Space Security Agent Sara Kingdom is dead, her ashes strewn on the planet Kembel. But, in an old house in Ely, Sara Kingdom lives on… Now joined in the house by her confidante Robert, Sara recalls her travels in the TARDIS with the Doctor – and a particular adventure when the ship appeared to land inside a giant clock, where old men are caught in its workings… And behind this nightmare is an old enemy: Mavic Chen, Guardian of the Solar System. Then and now, Sara’s past is catching up with her. The cogs have come full circle…
The third of four entries for Simon Guerrier on the list and the author once again show’s his mastery over the era with the final part of the Sara Kingdom trilogy which concludes events heard in Home Truths and The Drowned World, also by Guerrier. Jean Marsh once again gives a stellar performance as Sara, almost fifty years removed from her single story in the role, Jean being ably supported by Niall McGregor. With superb drama throughout, delivered once more from the direction of Lisa Bowerman, Guardians provides twists and turns aplenty. While The Guardian of the Solar System isn’t the strongest play in the trilogy, it acts a fine final segment, tying threads together successfully and concluding on a high note.
There’s a house across the waters at Ely where an old woman tells a strange story. About a kind of night constable called Sara Kingdom. And her friends, the Doctor and Steven. About a journey they made to a young couple’s home, and the nightmarish things that were found there. About the follies of youth and selfishness. And the terrible things even the most well-meaning of us can inflict on each other. Hear the old woman’s story. Then decide her fate.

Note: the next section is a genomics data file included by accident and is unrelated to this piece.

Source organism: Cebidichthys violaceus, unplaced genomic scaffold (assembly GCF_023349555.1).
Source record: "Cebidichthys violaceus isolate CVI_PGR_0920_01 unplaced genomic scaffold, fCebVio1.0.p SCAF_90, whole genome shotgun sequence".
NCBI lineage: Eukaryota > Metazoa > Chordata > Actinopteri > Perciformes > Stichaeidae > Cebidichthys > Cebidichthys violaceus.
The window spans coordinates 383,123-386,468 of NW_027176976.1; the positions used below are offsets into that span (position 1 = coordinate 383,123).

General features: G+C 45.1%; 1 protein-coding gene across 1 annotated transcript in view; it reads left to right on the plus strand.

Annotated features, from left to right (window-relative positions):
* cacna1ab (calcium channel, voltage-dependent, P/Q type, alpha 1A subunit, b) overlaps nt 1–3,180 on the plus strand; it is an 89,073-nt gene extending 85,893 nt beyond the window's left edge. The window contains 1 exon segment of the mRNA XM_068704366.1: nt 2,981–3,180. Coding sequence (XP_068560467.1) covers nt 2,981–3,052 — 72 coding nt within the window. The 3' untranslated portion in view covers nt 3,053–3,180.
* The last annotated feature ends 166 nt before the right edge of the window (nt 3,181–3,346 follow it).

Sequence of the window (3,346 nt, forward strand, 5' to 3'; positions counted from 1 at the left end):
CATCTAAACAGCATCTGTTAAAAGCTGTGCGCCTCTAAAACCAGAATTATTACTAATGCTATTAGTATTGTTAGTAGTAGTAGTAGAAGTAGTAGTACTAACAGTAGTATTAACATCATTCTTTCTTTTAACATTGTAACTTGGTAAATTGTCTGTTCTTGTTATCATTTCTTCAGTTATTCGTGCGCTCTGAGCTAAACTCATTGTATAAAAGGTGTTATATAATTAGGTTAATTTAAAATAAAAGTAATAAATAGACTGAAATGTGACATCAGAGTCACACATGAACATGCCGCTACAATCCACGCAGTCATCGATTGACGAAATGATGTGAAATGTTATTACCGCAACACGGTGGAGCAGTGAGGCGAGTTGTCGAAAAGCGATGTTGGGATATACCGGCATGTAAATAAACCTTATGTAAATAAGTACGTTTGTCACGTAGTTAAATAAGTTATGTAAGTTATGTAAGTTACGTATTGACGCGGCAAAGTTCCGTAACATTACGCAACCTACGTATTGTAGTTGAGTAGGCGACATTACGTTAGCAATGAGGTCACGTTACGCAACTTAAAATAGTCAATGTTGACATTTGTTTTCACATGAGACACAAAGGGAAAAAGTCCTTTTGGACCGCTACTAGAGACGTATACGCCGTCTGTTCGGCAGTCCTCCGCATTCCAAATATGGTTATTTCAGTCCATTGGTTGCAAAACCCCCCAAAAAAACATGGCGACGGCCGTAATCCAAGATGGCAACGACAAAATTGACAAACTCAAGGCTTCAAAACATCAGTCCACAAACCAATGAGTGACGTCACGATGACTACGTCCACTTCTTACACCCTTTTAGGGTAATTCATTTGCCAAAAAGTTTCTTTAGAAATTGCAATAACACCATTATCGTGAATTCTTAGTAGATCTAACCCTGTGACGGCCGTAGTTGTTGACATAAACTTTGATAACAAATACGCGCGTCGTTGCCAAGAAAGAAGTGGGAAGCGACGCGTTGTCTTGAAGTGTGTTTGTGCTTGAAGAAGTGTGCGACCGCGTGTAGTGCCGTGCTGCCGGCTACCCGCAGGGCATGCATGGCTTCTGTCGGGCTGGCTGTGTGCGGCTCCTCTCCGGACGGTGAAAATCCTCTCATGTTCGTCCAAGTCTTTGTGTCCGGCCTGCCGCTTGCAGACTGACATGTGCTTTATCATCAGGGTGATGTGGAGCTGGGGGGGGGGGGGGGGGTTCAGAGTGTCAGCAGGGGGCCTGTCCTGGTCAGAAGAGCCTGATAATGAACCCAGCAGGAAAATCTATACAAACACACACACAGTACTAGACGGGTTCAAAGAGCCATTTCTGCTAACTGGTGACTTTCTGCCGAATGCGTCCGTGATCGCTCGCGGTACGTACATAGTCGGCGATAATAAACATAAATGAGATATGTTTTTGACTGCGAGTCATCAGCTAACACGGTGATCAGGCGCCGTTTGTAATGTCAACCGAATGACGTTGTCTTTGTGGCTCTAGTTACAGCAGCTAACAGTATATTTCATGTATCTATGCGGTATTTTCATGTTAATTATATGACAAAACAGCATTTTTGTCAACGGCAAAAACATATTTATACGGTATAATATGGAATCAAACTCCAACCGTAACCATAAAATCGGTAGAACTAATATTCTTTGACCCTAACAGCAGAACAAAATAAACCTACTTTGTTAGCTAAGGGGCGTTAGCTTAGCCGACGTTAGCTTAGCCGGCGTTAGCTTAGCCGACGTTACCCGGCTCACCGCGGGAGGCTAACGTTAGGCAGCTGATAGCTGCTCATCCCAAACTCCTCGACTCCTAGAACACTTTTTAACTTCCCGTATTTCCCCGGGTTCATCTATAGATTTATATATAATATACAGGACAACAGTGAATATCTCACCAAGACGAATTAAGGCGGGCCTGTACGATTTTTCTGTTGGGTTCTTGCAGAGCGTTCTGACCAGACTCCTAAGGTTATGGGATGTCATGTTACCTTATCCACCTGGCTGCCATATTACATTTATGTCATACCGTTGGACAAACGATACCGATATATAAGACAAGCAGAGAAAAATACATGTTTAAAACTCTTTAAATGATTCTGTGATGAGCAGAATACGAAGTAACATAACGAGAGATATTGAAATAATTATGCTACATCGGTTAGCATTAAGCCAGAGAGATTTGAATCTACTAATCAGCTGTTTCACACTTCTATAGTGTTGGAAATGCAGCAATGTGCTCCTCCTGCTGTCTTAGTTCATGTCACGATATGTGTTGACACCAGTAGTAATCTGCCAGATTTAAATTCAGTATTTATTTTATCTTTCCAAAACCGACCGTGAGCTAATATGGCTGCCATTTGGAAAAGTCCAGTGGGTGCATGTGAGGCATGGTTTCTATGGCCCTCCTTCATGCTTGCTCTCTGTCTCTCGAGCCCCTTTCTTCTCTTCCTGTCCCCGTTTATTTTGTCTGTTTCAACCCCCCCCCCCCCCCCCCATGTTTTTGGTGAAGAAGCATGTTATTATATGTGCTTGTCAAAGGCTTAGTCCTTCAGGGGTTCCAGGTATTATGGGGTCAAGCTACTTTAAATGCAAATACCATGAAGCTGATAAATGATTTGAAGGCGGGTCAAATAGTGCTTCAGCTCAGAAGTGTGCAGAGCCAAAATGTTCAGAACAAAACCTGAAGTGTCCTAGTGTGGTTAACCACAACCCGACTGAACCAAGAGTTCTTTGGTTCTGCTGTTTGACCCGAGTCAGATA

“Sara Kingdom is something of a blank canvas for Big Finish, having only appeared in two episodes on-screen nearly 50 years ago and rarely featured in spin-off media since, the opportunity is there to craft a whole life story around the Space Security Service agent. Jean Marsh amazingly slips back into the role with ease, showing her immense talents as an actress, served well by what we might term First Doctor specialist Simon Guerrier. A unique and frightening idea, Home Truths is an atmospheric masterpiece that leaves the listener eager for more at it’s conclusion.”
“This is The Chesterton Exhibition. A series of breathtakingly faithful tableaux, painstakingly detailed to the nth degree. Dedicated to the life of that most extraordinary time traveller, Ian Chesterton!”
Ian finds himself in a shrine to his own past, and on the run with a man named Pendolin. From Coal Hill School to Jobis Station, from Totter’s Yard to the Crusades, Ian’s history is unfolding. And a confrontation with a deadly enemy with a voracious appetite awaits…
“The 50th anniversary came early in 2012 as we took a trip down (Ian’s) memory lane in a fantastically nostalgic walk through the early years of the show. Any fan of the Hartnell era or William Russell’s Ian Chesterton will adore The Time Museum, this being very much Ian’s play. William Russell is a truly magnificent reader of anything put in front of him and here he is in his element, given a brilliant script harking back to the golden era of the show, revisiting the popular topic of Ian’s relationship with Barbera. A misty eyed and affectionate tribute to one of the truly great eras in Doctor Who, essential for all fans of the show in the 1960s.”